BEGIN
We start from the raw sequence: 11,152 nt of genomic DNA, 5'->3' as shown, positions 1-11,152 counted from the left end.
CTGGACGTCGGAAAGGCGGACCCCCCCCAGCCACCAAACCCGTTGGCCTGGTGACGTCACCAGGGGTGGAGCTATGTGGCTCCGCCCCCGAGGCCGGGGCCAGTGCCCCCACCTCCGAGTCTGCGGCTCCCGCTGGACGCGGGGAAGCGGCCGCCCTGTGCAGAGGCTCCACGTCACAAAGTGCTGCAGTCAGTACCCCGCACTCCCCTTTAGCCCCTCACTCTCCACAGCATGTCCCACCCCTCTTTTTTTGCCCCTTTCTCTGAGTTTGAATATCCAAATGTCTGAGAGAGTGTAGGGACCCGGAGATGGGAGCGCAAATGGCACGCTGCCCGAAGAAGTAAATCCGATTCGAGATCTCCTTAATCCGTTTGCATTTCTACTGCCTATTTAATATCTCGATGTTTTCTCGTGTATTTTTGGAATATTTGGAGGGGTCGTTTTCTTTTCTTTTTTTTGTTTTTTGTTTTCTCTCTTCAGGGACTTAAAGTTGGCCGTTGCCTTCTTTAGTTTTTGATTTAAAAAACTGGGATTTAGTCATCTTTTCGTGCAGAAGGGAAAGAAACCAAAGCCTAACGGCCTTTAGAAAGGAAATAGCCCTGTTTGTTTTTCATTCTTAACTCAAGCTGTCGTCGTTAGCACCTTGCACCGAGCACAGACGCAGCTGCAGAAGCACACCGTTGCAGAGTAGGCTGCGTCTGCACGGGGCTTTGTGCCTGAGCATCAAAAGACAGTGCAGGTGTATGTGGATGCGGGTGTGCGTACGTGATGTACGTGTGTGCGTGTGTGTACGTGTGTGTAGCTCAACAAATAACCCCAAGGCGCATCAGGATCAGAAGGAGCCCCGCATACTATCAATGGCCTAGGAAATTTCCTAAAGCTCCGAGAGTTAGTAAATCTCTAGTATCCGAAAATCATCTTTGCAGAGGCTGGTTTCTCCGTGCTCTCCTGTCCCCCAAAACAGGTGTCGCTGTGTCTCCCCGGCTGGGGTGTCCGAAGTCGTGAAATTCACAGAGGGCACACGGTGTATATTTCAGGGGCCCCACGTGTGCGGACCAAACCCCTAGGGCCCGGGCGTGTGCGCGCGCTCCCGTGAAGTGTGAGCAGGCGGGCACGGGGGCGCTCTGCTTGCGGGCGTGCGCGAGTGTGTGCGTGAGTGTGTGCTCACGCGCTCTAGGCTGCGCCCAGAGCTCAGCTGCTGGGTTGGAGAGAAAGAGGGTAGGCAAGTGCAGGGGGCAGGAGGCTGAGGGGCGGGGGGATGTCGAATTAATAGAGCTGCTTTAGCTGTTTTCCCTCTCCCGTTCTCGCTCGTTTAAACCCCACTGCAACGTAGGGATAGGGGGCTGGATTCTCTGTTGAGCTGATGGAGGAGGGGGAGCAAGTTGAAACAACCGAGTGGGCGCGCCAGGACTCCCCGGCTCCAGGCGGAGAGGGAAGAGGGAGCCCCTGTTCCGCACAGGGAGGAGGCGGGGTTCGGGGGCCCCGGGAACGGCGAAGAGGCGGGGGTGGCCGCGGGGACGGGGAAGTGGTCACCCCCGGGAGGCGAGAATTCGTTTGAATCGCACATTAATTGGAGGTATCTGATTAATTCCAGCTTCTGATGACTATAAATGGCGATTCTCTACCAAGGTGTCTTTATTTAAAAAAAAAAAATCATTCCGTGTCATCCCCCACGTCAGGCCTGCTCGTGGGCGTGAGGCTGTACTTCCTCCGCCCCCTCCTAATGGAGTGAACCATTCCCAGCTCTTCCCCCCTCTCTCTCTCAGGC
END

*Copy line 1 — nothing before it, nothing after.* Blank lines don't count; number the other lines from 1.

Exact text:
We start from the raw sequence: 11,152 nt of genomic DNA, 5'->3' as shown, positions 1-11,152 counted from the left end.